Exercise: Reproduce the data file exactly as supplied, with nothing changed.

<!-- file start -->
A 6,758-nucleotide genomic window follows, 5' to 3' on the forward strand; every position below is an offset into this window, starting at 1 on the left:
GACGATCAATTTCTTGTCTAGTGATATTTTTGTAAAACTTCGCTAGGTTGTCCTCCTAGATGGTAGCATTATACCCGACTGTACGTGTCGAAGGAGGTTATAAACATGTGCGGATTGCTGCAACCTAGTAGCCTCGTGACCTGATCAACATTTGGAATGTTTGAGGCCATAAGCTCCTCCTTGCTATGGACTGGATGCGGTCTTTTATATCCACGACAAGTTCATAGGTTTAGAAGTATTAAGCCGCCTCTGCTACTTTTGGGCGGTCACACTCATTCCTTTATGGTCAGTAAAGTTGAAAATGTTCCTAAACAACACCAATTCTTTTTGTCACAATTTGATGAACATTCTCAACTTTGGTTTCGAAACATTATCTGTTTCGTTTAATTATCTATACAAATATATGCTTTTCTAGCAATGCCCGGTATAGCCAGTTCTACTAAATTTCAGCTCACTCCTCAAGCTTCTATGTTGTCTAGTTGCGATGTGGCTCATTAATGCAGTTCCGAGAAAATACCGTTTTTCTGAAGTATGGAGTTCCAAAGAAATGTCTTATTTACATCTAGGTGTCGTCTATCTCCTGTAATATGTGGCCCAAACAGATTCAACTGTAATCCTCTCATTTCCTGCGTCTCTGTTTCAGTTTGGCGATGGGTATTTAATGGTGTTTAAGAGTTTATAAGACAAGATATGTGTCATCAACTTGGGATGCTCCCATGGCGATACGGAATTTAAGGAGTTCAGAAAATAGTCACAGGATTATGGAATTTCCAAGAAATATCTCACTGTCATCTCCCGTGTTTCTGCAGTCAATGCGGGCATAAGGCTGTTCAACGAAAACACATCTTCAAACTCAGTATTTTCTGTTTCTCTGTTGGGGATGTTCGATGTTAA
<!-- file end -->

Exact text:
A 6,758-nucleotide genomic window follows, 5' to 3' on the forward strand; every position below is an offset into this window, starting at 1 on the left:
GACGATCAATTTCTTGTCTAGTGATATTTTTGTAAAACTTCGCTAGGTTGTCCTCCTAGATGGTAGCATTATACCCGACTGTACGTGTCGAAGGAGGTTATAAACATGTGCGGATTGCTGCAACCTAGTAGCCTCGTGACCTGATCAACATTTGGAATGTTTGAGGCCATAAGCTCCTCCTTGCTATGGACTGGATGCGGTCTTTTATATCCACGACAAGTTCATAGGTTTAGAAGTATTAAGCCGCCTCTGCTACTTTTGGGCGGTCACACTCATTCCTTTATGGTCAGTAAAGTTGAAAATGTTCCTAAACAACACCAATTCTTTTTGTCACAATTTGATGAACATTCTCAACTTTGGTTTCGAAACATTATCTGTTTCGTTTAATTATCTATACAAATATATGCTTTTCTAGCAATGCCCGGTATAGCCAGTTCTACTAAATTTCAGCTCACTCCTCAAGCTTCTATGTTGTCTAGTTGCGATGTGGCTCATTAATGCAGTTCCGAGAAAATACCGTTTTTCTGAAGTATGGAGTTCCAAAGAAATGTCTTATTTACATCTAGGTGTCGTCTATCTCCTGTAATATGTGGCCCAAACAGATTCAACTGTAATCCTCTCATTTCCTGCGTCTCTGTTTCAGTTTGGCGATGGGTATTTAATGGTGTTTAAGAGTTTATAAGACAAGATATGTGTCATCAACTTGGGATGCTCCCATGGCGATACGGAATTTAAGGAGTTCAGAAAATAGTCACAGGATTATGGAATTTCCAAGAAATATCTCACTGTCATCTCCCGTGTTTCTGCAGTCAATGCGGGCATAAGGCTGTTCAACGAAAACACATCTTCAAACTCAGTATTTTCTGTTTCTCTGTTGGGGATGTTCGATGTTAA